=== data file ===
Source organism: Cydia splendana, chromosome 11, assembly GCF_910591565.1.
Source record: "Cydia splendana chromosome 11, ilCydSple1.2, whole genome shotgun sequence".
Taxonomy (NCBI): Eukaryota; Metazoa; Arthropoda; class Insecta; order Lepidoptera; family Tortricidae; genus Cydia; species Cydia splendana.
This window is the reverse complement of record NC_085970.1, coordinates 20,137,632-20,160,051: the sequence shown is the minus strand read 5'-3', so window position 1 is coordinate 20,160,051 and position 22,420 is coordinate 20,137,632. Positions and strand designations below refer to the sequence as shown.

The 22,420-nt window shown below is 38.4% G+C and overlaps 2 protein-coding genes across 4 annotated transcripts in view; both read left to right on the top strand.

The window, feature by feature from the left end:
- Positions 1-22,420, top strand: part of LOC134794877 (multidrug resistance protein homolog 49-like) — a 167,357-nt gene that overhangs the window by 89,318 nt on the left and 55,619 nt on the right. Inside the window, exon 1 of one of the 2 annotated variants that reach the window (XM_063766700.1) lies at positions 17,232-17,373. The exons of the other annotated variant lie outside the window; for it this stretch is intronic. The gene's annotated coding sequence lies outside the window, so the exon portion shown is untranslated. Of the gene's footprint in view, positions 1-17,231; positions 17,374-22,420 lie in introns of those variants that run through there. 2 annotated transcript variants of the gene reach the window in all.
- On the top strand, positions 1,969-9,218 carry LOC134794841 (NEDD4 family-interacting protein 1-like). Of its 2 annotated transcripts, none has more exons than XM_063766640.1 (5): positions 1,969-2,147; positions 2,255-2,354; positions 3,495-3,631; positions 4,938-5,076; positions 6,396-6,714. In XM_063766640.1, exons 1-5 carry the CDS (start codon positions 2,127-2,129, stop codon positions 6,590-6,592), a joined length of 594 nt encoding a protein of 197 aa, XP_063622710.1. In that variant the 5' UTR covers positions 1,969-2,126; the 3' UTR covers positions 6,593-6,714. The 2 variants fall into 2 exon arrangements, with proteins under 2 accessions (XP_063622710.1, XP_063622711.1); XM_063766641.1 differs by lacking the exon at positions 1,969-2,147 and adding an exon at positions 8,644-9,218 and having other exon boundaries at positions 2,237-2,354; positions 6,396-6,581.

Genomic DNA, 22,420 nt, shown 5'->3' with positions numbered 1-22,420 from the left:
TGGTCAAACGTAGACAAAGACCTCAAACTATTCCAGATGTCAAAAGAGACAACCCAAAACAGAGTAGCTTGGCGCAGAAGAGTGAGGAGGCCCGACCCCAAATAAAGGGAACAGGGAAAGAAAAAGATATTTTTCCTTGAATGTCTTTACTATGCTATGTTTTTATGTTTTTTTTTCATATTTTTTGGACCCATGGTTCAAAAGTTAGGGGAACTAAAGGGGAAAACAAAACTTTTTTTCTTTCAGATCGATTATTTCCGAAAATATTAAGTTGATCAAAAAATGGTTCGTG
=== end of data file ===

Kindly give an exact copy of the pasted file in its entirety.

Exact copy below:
Source organism: Cydia splendana, chromosome 11, assembly GCF_910591565.1.
Source record: "Cydia splendana chromosome 11, ilCydSple1.2, whole genome shotgun sequence".
Taxonomy (NCBI): Eukaryota; Metazoa; Arthropoda; class Insecta; order Lepidoptera; family Tortricidae; genus Cydia; species Cydia splendana.
This window is the reverse complement of record NC_085970.1, coordinates 20,137,632-20,160,051: the sequence shown is the minus strand read 5'-3', so window position 1 is coordinate 20,160,051 and position 22,420 is coordinate 20,137,632. Positions and strand designations below refer to the sequence as shown.

The 22,420-nt window shown below is 38.4% G+C and overlaps 2 protein-coding genes across 4 annotated transcripts in view; both read left to right on the top strand.

The window, feature by feature from the left end:
- Positions 1-22,420, top strand: part of LOC134794877 (multidrug resistance protein homolog 49-like) — a 167,357-nt gene that overhangs the window by 89,318 nt on the left and 55,619 nt on the right. Inside the window, exon 1 of one of the 2 annotated variants that reach the window (XM_063766700.1) lies at positions 17,232-17,373. The exons of the other annotated variant lie outside the window; for it this stretch is intronic. The gene's annotated coding sequence lies outside the window, so the exon portion shown is untranslated. Of the gene's footprint in view, positions 1-17,231; positions 17,374-22,420 lie in introns of those variants that run through there. 2 annotated transcript variants of the gene reach the window in all.
- On the top strand, positions 1,969-9,218 carry LOC134794841 (NEDD4 family-interacting protein 1-like). Of its 2 annotated transcripts, none has more exons than XM_063766640.1 (5): positions 1,969-2,147; positions 2,255-2,354; positions 3,495-3,631; positions 4,938-5,076; positions 6,396-6,714. In XM_063766640.1, exons 1-5 carry the CDS (start codon positions 2,127-2,129, stop codon positions 6,590-6,592), a joined length of 594 nt encoding a protein of 197 aa, XP_063622710.1. In that variant the 5' UTR covers positions 1,969-2,126; the 3' UTR covers positions 6,593-6,714. The 2 variants fall into 2 exon arrangements, with proteins under 2 accessions (XP_063622710.1, XP_063622711.1); XM_063766641.1 differs by lacking the exon at positions 1,969-2,147 and adding an exon at positions 8,644-9,218 and having other exon boundaries at positions 2,237-2,354; positions 6,396-6,581.

Genomic DNA, 22,420 nt, shown 5'->3' with positions numbered 1-22,420 from the left:
TGGTCAAACGTAGACAAAGACCTCAAACTATTCCAGATGTCAAAAGAGACAACCCAAAACAGAGTAGCTTGGCGCAGAAGAGTGAGGAGGCCCGACCCCAAATAAAGGGAACAGGGAAAGAAAAAGATATTTTTCCTTGAATGTCTTTACTATGCTATGTTTTTATGTTTTTTTTTCATATTTTTTGGACCCATGGTTCAAAAGTTAGGGGAACTAAAGGGGAAAACAAAACTTTTTTTCTTTCAGATCGATTATTTCCGAAAATATTAAGTTGATCAAAAAATGGTTCGTG